NEWS
By Caitlin Francke and Caitlin Francke,SUN STAFF | January 17, 1997
The 16 bereaved pet owners who accuse the owner of Elkridge's Rosa Bonheur Memorial Park pet cemetery of fraud may have to testify again about their complaints. A judge has ruled that there are questions about whether the owner was properly notified about the lawsuit.Circuit Judge James B. Dudley this week nullified the Dec. 23 hearing against William Anthony Green. The ruling means the hearing may have to be repeated.Green, 45, did not attend the "show cause" hearing -- essentially a trial -- and told The Sun afterward he did not know about it.But the Howard County Office of Law has asked the judge to reconsider his decision, saying that Green had been properly notified about the suit, filed by the Howard Office of Consumer Affairs on behalf of the pet owners.
NEWS
By Arthur Hirsch, The Baltimore Sun | July 24, 2013
Elizabeth E.W. Kirk has planned to be buried alongside her mother, Beatrice, and her family dogs at the Rosa Bonheur Memorial Park in Elkridge, believed to be one of the world's first pet cemeteries to allow people to be laid to rest with their animal companions. Her name is already set into the grassy turf there, on a bronze plaque with a photograph of her as a young woman snuggled in bed with five dogs. But now the 69-year-old worries that her final resting place may have to be someplace else.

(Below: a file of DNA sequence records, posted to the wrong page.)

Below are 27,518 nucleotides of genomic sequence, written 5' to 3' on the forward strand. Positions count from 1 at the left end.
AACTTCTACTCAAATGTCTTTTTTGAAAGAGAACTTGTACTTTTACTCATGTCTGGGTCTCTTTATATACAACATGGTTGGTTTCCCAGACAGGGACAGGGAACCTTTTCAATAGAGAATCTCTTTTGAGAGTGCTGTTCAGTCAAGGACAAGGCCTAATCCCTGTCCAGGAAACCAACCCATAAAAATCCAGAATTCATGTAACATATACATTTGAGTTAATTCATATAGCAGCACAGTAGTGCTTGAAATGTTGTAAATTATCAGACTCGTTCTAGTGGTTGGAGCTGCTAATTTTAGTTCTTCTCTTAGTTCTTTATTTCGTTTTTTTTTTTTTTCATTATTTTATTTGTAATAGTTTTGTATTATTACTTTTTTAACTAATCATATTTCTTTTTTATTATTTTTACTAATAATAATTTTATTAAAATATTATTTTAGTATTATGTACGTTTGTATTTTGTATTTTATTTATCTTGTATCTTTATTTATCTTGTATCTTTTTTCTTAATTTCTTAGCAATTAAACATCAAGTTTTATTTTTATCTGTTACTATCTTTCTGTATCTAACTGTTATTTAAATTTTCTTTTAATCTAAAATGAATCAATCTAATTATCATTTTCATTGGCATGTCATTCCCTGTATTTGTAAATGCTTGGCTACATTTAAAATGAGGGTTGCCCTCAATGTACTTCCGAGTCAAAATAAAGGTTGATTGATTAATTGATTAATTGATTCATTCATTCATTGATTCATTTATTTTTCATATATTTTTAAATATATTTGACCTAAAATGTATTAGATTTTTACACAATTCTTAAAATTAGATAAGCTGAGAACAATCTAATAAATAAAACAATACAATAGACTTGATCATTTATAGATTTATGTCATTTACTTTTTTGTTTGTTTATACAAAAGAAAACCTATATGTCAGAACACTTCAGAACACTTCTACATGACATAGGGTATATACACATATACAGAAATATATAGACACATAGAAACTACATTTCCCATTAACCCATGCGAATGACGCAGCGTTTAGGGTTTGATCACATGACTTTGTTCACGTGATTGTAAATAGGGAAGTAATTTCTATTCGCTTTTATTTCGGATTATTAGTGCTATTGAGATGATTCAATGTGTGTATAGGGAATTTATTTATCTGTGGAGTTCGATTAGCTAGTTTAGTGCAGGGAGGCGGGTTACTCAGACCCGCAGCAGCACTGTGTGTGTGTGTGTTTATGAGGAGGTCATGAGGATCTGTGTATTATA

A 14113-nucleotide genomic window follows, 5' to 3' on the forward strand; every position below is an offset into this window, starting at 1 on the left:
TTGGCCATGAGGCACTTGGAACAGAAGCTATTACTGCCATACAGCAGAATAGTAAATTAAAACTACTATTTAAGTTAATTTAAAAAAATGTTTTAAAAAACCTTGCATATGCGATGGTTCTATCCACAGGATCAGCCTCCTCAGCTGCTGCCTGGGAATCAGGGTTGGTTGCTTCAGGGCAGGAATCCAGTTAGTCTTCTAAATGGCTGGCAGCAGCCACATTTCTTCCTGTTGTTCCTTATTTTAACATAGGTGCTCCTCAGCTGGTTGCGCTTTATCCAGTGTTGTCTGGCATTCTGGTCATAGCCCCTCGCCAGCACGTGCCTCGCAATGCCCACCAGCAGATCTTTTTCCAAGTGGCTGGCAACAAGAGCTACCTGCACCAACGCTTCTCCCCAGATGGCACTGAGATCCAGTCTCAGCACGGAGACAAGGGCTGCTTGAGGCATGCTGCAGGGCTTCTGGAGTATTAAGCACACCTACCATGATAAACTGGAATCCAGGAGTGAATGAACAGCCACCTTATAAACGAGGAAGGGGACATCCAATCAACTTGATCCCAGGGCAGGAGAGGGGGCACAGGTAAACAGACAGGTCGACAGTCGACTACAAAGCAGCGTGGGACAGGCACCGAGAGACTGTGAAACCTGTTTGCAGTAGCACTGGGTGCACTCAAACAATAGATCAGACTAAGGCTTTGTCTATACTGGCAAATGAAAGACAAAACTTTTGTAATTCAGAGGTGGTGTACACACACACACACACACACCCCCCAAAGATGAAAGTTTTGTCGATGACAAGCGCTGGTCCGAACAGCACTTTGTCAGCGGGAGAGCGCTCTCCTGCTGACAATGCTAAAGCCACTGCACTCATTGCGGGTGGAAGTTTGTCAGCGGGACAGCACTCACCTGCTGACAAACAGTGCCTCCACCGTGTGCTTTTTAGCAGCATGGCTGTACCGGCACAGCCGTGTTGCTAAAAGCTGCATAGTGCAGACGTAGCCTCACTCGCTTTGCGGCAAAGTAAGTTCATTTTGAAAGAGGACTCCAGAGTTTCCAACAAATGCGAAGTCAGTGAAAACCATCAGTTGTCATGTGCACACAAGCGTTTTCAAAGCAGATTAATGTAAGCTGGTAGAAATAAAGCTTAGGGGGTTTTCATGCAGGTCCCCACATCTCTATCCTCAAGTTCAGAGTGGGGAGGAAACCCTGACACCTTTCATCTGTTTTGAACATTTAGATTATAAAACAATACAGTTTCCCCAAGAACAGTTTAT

NEWS
By Caitlin Francke and Caitlin Francke,SUN STAFF | January 24, 1997
The 16 bereaved pet owners who accuse the owner of Elkridge's Rosa Bonheur Memorial Park pet cemetery of deceiving them will not have to tell their stories of woe under oath again.Reversing an earlier decision, Circuit Judge James B. Dudley ruled that a Dec. 23 "show cause" hearing -- essentially a trial -- was valid. Dudley had nullified the hearing last week after questions arose over whether cemetery owner William A. Green was properly served with the lawsuit.The hearing concerned a suit filed by the Howard County Office of Consumer Affairs on behalf of the 16 pet owners, who alleged in their court testimony that Green never delivered costly grave markers and gave the pet owners ashes from the wrong animals brought in for cremation.
NEWS
By Darren M. Allen and Darren M. Allen,Staff writer | November 17, 1991
To the operator of the country's largest and oldest pet cemetery, this small community of rolling hills, a grocery store, family farms and an elementary school is a perfect site for his latest venture, a pet crematory.But to the more than 30 people who poured into the rectory of St. Mary's Lutheran Church for a public hearing on the proposed crematory, the place couldn't be any less perfect."Our concerns are certainly not eliminated," said Sue Rathbone, aBaltimore County elementary school principal and a 12-year resident of the town.